Or – How I started embracing the unexpected and learned to live without a plan.
From the time I was a child, it seemed that the universe was created with an ordered plan that could be counted on. The sun rose in the morning and set at night with seasonal variations. Dinner was cooked by my mother and the seven of us ate around the table when my father had finished the barn chores for the night. We put up the Christmas tree on Christmas Eve and my mother took it down the first day of school after the New Year. I went to Elementary School, Jr. High School, High School, and College in that order. Everything had a blueprint, a plan that may not have been followed in minute detail, but a plan nonetheless that presented to me a path that I could follow.
Don’t assume that I followed the straight and narrow my whole life. There were detours along the way and distractions to be investigated. But for the most part, my assumption of how I would get from birth to death had a general outline.
I followed the same pattern when I made things. I was taught to sew as a young girl and used patterns to make my clothing. I took piano lessons and was drawn to classical music, translating the notes from paper to my fingers. And so it went – cooking from cookbooks, knitting following the instructions, woodworking plans when I wanted to build. It’s how my mother did it, it’s how she taught me and it worked for a bit.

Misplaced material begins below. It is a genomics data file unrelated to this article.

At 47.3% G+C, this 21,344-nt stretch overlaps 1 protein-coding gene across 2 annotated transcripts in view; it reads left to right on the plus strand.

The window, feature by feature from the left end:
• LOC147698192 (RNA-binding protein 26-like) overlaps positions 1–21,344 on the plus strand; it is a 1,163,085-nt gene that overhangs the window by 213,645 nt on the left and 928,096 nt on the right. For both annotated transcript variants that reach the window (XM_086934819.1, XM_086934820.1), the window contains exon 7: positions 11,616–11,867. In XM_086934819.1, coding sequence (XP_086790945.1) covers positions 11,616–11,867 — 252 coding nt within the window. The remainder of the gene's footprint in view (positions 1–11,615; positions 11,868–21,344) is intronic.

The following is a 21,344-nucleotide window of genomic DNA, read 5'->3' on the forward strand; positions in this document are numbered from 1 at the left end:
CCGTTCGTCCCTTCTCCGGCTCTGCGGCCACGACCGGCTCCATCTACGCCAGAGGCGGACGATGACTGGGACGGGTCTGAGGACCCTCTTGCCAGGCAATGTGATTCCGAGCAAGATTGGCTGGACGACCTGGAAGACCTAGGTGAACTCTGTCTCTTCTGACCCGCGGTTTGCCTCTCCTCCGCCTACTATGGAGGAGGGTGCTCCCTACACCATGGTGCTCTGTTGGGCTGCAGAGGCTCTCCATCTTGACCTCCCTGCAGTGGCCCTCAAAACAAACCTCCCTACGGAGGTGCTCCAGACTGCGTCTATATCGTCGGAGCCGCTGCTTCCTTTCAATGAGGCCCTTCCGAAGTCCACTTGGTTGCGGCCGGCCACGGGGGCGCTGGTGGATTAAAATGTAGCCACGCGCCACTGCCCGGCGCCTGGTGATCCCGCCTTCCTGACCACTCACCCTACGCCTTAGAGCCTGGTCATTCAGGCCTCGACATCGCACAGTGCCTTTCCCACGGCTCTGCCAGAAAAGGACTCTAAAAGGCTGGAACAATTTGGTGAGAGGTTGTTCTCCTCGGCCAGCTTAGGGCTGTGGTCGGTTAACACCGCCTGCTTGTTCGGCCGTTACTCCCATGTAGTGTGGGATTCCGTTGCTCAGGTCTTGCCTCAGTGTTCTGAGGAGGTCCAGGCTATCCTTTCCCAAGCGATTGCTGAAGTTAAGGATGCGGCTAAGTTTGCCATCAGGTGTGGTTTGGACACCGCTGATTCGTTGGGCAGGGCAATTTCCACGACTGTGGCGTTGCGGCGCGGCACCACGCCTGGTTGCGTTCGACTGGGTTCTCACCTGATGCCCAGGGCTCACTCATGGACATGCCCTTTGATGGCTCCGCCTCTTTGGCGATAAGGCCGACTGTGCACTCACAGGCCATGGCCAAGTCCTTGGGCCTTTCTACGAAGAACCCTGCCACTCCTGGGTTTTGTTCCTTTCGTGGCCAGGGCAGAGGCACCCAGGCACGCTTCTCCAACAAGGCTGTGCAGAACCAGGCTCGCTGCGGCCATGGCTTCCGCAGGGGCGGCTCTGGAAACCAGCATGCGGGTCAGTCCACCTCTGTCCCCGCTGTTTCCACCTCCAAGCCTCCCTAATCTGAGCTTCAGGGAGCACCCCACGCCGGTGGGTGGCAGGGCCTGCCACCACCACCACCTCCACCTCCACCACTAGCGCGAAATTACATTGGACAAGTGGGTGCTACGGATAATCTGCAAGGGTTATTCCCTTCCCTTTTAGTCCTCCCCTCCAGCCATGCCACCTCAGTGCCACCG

As I continued to make things, I grew discontented with the patterns and formulas that were available. My solution was to create my own patterns and then follow them. I drafted my own sewing patterns and used them, wrote up knitting directions and followed them. It was much more creative, much more mine; but it I was still on a path.
And then, I became a mother.
Suddenly, the world was a much different place. No matter how hard I tried to create a path for my son, I could not make him walk it. He is not a path walker. I tried. I really did. I made paths all over the place – straight and narrow, wide and wandering, up mountains and through the desert. But my son is not a path-walker nor a pattern follower and he is a fabulous cook but would rather not use a cookbook. Instead of following a path, he stands in the middle of the world and takes a step at a time, evaluating where he is and then deciding where next to put his foot.
Monotype is an interesting way to make an image. In some ways, it’s a lot like painting. You take color and lay it out in a way that makes sense to you. But it is still printmaking. The image is created on a smooth, hard plate and then soft paper is shmooshed onto it, creating an image that not only is the reverse of what was painted on the plate but has been transformed by pressure as well. Usually, there is ink left on the plate – a ghost of the first print that can be altered, added to and printed again. As I work through a series of prints, I print an image, react to the results, and print again. The results are unique and often unexpected. I stand in the world and take a step at a time.
I still find it comforting to have a path to follow. It gives me a feeling of safety to know my general direction. What I have found by watching my son is the excitement of embracing the unexpected. I am learning to pay attention to what is happening right now, right here. I am able to let my senses and my feelings dictate what comes next. By opening my heart and my arms to the experiences around me, I have become open to opportunities that I didn’t know existed. One foot in front of the other, I am wandering off the path.